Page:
Upland farmers have told the RPA that their businesses could be compromised by the organisation’s continued failure to meet deadlines and honour its commitments.
Speaking after a meeting with the NFU Uplands Forum, chairman, Robin Milton, said he was pleased that RPA staff had met with them to listen to their concerns. But he warned that farmers could be forced to drop annual or seasonal commitments, such as paying for feed and fertilisers or re-investing in their businesses, without prompt payment.
“With the apparent inability of the RPA to meet deadlines or honour commitments farmers are rightly concerned and frustrated that empty promises will compromise their businesses,” he said.
“With intense pressure being applied from the NFU at all levels, the RPA continues to tell us that it is still adamant that payments will be delivered promptly in the coming weeks and months.
“We have been assured that cross checks have now taken place with Natural England for forthcoming stewardship funding. This should put Natural England and RPA in a place to allow initial 2016 ELS, HLS and Countryside Stewardship payments in the coming months. We ask these are made without delay, in order to help alleviate some of the now major cash flow issues our members face and especially those in the uplands.”
Mr Milton said it was now important for the RPA to deal with remaining BPS payments as soon as possible.
“This includes adjustments to common land - as a result of the Minchinhampton court case - and to deliver BPS 2016 payments to all ahead of the 2017 application window opening next spring.,” he added.
“It is absolutely critical that this work includes sorting out the backlog of common land claim issues that exist at this time. What would help the industry regain confidence in the RPA is if it set out a clear timeline to show how these key BPS 2015 to 2017 elements are to be achieved to allow quick and efficient payment.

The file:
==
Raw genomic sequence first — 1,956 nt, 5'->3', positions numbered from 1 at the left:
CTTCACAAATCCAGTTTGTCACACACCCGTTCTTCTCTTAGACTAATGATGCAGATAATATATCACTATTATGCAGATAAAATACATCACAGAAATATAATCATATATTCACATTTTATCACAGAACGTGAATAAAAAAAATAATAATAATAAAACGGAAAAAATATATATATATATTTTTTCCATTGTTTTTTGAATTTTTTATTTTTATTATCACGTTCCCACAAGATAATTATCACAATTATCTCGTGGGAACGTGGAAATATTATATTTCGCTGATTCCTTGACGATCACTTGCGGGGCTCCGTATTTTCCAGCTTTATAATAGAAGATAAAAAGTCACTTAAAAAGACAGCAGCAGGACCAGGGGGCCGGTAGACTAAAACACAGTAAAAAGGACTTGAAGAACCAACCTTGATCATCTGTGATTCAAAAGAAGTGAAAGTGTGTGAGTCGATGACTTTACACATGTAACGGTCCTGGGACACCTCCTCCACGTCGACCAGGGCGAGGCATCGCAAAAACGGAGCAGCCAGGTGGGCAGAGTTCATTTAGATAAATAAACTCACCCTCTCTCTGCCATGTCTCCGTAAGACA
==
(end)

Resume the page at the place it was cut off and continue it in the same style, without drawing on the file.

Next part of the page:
“However, we also need a firm commitment from the RPA to improve its customer service and communications - bringing back whole case workers would be a start. There is a need for increased transparency in future payment delivery with timely release of claim breakdown and also inspection data, which has been found wanting over recent months and vitally needed to help those farmers with underlying concerns at this point with their BPS 2015 payments.
“Many farmers have annual and seasonal commitments that they will not be able to meet without these payments coming in December. With the previous year having ongoing consequences in the short term, farmers cannot continue to run with these issues affecting their business.”
NFU Vice President Guy Smith added: “As the seemingly endless clear up operation from last year hopefully approaches a conclusion, focus now switches to the RPA’s promise that it will pay 90% of claims for this year by 31 December.
“While we are determined to hold the RPA to that promise, we are also clear that the 90% of payments must be accurate and that categories of claimants such as commoners who faced endless delays last time shouldn't disproportionately feature in the 10% still unpaid by the end of the year. To my mind if that happened it would be tantamount to victimisation.”